Swedish Communications Skills
Every now and again, I’m faced with all kinds of stereotypes and misconceptions about Swedes. Israelis have this idea that Swedes are introvert, suicidal nymphomaniacs who live in a socialist paradise/hell (depending on their own respective political leanings) furnished by IKEA.
I spend a considerable amount of time at parties, work lunches and first dates explaining that Swedes aren’t really like that. Not at all. There are other explanations for the suicide statistics. Some Swedes actually keep their virginity way into high school. Swedes don’t actually need to be inebriated to initiate social interaction.
And then, from time to time, reality slaps me and all my efforts in the face.
It happened to me again this morning, as I was reading the advice column of Magdalena Ribbing, Sweden’s answer to Judith Martin. Someone wrote in with a particularly tricky question for the queen of Scandinavian etiquette, and I think it deserves to be quoted (in my translation):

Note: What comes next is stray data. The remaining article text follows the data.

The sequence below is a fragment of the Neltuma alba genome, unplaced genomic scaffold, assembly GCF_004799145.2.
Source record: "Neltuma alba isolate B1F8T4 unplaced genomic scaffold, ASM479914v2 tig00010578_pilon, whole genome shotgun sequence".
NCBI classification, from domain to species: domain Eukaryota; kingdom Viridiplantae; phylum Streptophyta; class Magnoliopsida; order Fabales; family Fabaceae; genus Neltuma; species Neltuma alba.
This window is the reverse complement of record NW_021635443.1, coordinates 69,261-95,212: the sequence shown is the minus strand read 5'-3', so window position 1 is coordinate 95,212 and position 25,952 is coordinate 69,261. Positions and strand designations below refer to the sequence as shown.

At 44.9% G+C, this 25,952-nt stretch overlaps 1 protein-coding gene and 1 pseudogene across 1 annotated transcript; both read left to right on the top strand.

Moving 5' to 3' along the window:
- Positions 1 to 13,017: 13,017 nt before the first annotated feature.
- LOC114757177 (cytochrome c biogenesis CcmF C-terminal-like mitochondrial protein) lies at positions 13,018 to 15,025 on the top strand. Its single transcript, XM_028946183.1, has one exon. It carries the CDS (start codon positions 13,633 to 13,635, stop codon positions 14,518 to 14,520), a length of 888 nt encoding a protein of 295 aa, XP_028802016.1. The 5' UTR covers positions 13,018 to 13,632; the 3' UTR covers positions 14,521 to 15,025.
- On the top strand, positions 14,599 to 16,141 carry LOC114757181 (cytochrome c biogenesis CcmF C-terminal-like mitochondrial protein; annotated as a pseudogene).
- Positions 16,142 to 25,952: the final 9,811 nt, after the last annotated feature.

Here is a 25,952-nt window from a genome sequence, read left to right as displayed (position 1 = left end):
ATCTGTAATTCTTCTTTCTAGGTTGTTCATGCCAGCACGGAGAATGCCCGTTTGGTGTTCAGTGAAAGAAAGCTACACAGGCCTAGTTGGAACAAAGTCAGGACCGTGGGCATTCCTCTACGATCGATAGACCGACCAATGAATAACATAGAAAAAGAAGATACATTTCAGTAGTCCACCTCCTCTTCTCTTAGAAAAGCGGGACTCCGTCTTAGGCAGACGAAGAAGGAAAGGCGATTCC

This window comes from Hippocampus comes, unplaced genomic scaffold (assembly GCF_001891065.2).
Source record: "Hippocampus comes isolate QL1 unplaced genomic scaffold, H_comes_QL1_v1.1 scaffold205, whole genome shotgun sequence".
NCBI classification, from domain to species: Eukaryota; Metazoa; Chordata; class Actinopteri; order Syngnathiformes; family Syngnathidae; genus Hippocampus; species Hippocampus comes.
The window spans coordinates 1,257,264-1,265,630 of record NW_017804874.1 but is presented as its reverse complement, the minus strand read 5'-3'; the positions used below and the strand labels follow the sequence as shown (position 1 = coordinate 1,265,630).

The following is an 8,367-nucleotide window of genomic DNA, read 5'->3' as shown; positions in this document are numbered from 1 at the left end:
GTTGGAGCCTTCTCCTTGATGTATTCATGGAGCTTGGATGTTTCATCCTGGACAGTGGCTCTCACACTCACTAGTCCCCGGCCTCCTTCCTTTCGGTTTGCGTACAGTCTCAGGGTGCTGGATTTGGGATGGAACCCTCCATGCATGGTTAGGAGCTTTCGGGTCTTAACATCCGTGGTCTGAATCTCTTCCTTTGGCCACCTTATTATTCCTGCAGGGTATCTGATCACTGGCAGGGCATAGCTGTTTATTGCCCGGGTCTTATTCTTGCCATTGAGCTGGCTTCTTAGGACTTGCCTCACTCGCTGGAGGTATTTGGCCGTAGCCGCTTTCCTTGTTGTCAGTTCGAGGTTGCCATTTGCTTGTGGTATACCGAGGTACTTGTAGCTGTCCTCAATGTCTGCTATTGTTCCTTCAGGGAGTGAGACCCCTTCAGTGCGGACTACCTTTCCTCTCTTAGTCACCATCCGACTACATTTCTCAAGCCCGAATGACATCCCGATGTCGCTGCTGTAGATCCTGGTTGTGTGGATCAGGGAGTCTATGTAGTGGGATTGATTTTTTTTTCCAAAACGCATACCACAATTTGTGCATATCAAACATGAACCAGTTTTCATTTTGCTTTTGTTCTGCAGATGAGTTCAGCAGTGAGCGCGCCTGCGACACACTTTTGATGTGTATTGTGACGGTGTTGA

“When one travels by bus for example from Slussen to Värmdö, there are many seats where there’s a bag, a backpack or something else.
On the bus, the seats are arranged in pairs. And next to the ‘bag seat’ the owner of the bag will most often sit.
This happens even when there aren’t all that many ‘free’ seats left on the bus. Quite rude, I think.
So, one is forced to ask – ‘Can I sit here’ or ‘Is this seat free’.
It feels a little awkward that one cannot simply get onto the bus and sit down without having to ask if a seat is free.”
Ok. But I still insist that there’s a perfectly natural explanation for the suicide statistics.
Entry filed under: Life.